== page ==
Maryland football left Kinnick Stadium in Iowa City on Saturday with as many points as it had when it left College Park. The Terps were shut out by the No. 19 Hawkeyes in a 23-0 loss.
A full afternoon passed without anything going Maryland’s way on offense. The Terps hardly ever had the ball, and when they did, they could rarely move it, and when they did move it, there was a good chance a penalty would bring it back.
Let’s just say that’s not a winning formula.
We’ve seen Maryland’s offense go dormant in all three of its losses.
The Terps gained just 115 yards of offense all afternoon, and were in double-digits until the final minute of the game. Maryland didn’t put together a drive of more than 28 yards all day, finishing with seven first downs, six punts and two turnovers. This was a well-deserved goose egg on the scoreboard.
You might remember the Michigan game from two weeks ago. The Wolverines controlled the ball for 21:23 in the first half that afternoon and outgained Maryland 291-42. That was a 17-7 game at halftime, with Ty Johnson’s 98-yard kickoff return touchdown as the lone Terps highlight. Maryland’s offense improved in garbage time, but the team still lost 42-21.
And the Temple game was perhaps the most egregious performance. Maryland’s offense didn’t score a point that afternoon either; a pick-six and blocked punt made the game look much closer than it really was. The Terps had 63 yards of offense in the first three quarters, and when Maryland finally put together a couple drives, they ended in interceptions. (Maryland’s only thrown four picks all year, but it feels like a lot more, probably because two have been returned for touchdowns.)
In the Terps’ wins, they’ve gained 407, 565, 432 and 375 yards. In their losses, they’ve been held to 195, 220 and now 115. This offense doesn’t seem to have a middle gear; it’s either good or atrocious.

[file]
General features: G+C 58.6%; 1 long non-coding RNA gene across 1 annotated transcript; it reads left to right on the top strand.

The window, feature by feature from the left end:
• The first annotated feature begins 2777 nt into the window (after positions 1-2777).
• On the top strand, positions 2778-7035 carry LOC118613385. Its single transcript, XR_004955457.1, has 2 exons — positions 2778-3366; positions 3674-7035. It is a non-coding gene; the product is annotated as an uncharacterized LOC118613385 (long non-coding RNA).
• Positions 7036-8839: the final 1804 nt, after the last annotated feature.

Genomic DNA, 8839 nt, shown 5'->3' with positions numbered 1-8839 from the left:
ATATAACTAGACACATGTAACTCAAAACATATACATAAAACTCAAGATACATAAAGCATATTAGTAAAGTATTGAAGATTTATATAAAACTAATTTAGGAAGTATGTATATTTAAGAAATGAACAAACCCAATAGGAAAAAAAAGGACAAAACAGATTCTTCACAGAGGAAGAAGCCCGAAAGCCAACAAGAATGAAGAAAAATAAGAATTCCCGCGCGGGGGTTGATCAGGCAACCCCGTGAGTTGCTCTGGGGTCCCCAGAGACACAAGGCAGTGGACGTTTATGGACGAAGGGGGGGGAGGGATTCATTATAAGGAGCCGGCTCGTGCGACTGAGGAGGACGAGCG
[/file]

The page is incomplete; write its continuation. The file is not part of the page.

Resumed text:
Once again, the opponent absolutely dominated possession.
Iowa had four first-half drives. They went like this:
- 8 plays, 46 yards, 4:36, interception
- 17 plays, 72 yards, 9:04, field goal
- 11 plays, 40 yards, 5:00, field goal
- 10 plays, 58 yards, 4:09, touchdown
Combine this with the Hawkeyes receiving the ball first, and that’s how they ran 44 offensive plays to Maryland’s 16 in the first half. The Terps really only had three possessions in the half and picked up a total of three first downs. They held the ball for 7:11; Iowa had it for 22:49.
Things didn’t get much better in the second half. Maryland ran 23 plays to Iowa’s 35; the Hawkeyes started the third quarter with another long field goal drive, but it was mostly punts and that one really really ugly Maryland fumble from there. When the clock hit zero, Iowa had controlled the ball for 40:55 to the Terps’ 19:05.
Michigan held the ball for 21:23 in the first half and 35:39 in the game against Maryland two weeks ago. Temple controlled possession for 36:33 in its win over the Terps. The Owls ran 80 plays to Maryland’s 52, while the Wolverines outsnapped Maryland 68-50. Iowa one-upped both of those teams, posting a 76-39 play disparity.
Maryland’s defense, given no favors, deserves credit for keeping all of these games somewhat within reach. On Saturday, though, the Terps had chances to get off the field and couldn’t capitalize. Iowa converted short and long third downs alike, and also went 3-of-4 on fourth downs. The Hawkeyes only punted twice (and both were great punts, because of course). Maryland has been good at keeping opponents to field goals instead of touchdowns, but that doesn’t matter if the offense doesn’t come close to keeping up.
It’s reasonable to wonder if this can be changed.
Kasim Hill and Tyrrell Pigrome have both had their moments, but the numbers are unflattering. Hill, who’s taking the majority of snaps, has completed just 51.7 percent of his passes this season, and he’s thrown for just 701 yards despite starting all seven games. His 47 yards Saturday were a season low, but he’s been held under 100 passing yards four times now, including in three straight games. Pigrome went 0-for-1 Saturday, with his lone pass dropped by Jahrvis Davenport. He’s 7-of-15 this year with no touchdowns and a pick, but does have 156 rushing yards on 28 attempts (that’s with sacks counting against him).
It’s unclear what would prompt Matt Canada to make a change under center, and it’s not like the offense has been noticeably better with one quarterback over the other. But Saturday’s contest showed once again that good defenses can absolutely shut down Maryland. And that will need to change, because more daunting opponents are lurking on the schedule.